Marcus Bachmann, the husband of GOP presidential candidate Michele Bachmann, is having a bad month. Not only is his counseling clinic under attack for offering gay conversion therapy, he's being pursued by an angry mob. Composed of gay activists, comedians, left-leaning bloggers and members of the alternative media, this mob is not only angry about Bachmann's "pray the gay away" ideas, it's growing ever more willing to give voice to a nudge-nudge flurry of middle-school locker-room innuendo. All from people who in other circumstances would be asking for an injunction against the stuff.
It's easy enough to see why the Bachmanns are under attack from gay activists. Both have devoted much of their careers to the notion that homosexuality is a societal scourge. Michele has likened the "lifestyle" to "personal despair and personal enslavement." Marcus has called gays "barbarians that need to be educated."
What's more, Marcus Bachmann supposedly provides that education. The notion of gay conversion has been decried by medical experts and even linked to suicide. But based on past statements, he seems committed to the idea that homosexuality is a psychiatric disorder that should be treated and that same-sex urges don't have to correlate with same-sex acts. "Just because someone feels it or thinks it," he has said, "doesn't mean that we are supposed to go down that road."
The mob on Marcus Bachmann's tail, however, has moved beyond his quotes. Although he is a husband and father in a traditional marriage and family, some of his debunkers are suggesting there's more than meets the eye in his anti-gay pronouncements.
No one has caught Bachmann in anything resembling a "wide stance." No one has come forward with an incriminating text message. No one has even said that they know a guy who knows a guy who might know something. But that hasn't stopped suggestions that Bachmann is a deeply closeted gay man.
Some of this is coming from rabid tweeters, anonymous commenters and a host of unreliable sources. But it's also coming from people who usually aim a little higher. Observing footage of the Bachmanns dancing together, Jon Stewart remarked that Marcus was "an Izod shirt away from being the gay character on 'Modern Family.'" Advice columnist and gay activist Dan Savage, who has made a point of fighting bullying with his "It gets better" campaign, nevertheless performed a campy imitation of Bachmann's speaking style on his podcast. And gay conservative Andrew Sullivan also mocked him as having a lisp, calling him a "ssuper-sserial hunter of gays."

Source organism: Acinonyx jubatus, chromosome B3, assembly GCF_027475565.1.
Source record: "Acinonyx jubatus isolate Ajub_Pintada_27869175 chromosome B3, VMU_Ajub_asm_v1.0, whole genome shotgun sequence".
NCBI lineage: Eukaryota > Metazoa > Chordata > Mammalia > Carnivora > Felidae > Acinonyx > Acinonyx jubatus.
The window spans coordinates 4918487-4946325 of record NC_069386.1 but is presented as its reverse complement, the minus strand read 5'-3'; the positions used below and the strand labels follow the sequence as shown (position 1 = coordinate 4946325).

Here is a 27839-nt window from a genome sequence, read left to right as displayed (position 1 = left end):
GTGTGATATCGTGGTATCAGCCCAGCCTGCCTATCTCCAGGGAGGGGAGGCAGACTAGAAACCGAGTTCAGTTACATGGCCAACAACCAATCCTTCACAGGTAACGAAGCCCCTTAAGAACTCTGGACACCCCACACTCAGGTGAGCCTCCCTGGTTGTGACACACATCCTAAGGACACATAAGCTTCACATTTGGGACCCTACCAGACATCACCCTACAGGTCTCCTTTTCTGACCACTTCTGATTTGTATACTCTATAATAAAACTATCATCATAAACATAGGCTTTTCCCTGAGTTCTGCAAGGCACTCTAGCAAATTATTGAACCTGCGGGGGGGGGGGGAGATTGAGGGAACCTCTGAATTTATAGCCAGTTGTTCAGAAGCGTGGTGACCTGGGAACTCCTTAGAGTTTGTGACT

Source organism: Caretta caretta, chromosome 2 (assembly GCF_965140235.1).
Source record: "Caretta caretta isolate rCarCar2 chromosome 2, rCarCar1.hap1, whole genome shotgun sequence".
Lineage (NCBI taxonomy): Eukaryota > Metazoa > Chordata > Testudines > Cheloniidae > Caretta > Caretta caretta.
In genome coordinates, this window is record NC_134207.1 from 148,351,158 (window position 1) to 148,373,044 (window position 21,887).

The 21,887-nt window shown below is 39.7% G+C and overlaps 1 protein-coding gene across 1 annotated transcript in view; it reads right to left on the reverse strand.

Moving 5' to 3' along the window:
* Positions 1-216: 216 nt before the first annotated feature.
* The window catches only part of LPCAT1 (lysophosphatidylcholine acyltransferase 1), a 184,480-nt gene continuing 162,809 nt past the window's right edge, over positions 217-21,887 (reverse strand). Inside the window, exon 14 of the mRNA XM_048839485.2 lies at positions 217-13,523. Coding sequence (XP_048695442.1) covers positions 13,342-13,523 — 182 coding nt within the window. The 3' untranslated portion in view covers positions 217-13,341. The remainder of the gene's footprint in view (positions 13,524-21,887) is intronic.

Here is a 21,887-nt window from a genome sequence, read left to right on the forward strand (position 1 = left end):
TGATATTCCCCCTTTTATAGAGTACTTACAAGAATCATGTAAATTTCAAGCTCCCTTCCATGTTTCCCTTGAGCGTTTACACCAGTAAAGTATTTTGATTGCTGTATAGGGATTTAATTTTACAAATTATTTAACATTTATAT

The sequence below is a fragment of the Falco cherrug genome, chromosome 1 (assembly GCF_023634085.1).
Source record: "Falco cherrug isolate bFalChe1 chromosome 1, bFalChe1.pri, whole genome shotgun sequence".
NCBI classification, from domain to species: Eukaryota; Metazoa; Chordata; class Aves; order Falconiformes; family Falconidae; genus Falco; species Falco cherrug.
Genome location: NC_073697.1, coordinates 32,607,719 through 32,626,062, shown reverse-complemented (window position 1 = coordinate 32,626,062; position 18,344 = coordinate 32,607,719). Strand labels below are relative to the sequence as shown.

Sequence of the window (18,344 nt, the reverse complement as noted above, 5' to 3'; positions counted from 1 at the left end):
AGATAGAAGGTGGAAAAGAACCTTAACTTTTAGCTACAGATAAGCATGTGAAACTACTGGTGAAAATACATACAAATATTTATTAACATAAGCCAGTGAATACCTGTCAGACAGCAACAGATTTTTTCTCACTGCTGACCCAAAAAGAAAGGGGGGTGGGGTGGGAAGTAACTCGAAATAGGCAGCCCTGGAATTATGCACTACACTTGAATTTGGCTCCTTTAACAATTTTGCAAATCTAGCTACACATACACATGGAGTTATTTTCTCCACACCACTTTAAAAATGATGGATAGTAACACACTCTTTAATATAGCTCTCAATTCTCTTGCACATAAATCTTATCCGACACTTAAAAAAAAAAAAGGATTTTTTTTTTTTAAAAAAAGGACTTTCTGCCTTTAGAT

Now, Marcus Bachmann is a grown-up. And so is Michele. Moreover, no one expects a presidential campaign to be a genteel, bully-free affair. But isn't it a little ironic that the Bachmanns are being hectored by people who regularly preach tolerance and rail against stereotypes?
In their defense, the anti-Bachmann crusaders would say that the target here isn't Marcus' perceived sexuality, it's the hypocrisy that would be exposed if it turned out he weren't as straight an arrow as he purports to be. But that doesn't mean the jeering and sneering doesn't have the potential to backfire.
Because, from the looks of things, it isn't acting gay that Bachmann deplores; it's gay acts. And there's no evidence he's broken his own rules about the latter. Based on what is known, you could call Bachmann sad, retrograde and deluded by a fantasy that devastates instead of helps the majority of gay and lesbian people who might seek his counsel. As for his own life and dancing style, what we know is that the Bachmanns have a long and apparently successful marriage. And even if there were truth to the innuendo, how do you pin hypocrisy on someone who practices what he preaches?
As odious as the Bachmanns' views are, harassment is still harassment, even in the name of fighting bigotry. That's why the mob might do well to stick to the facts. It shouldn't be too hard. Besides, when the stuff someone says is this ridiculous, there's no need to ridicule the tone of voice in which it's said.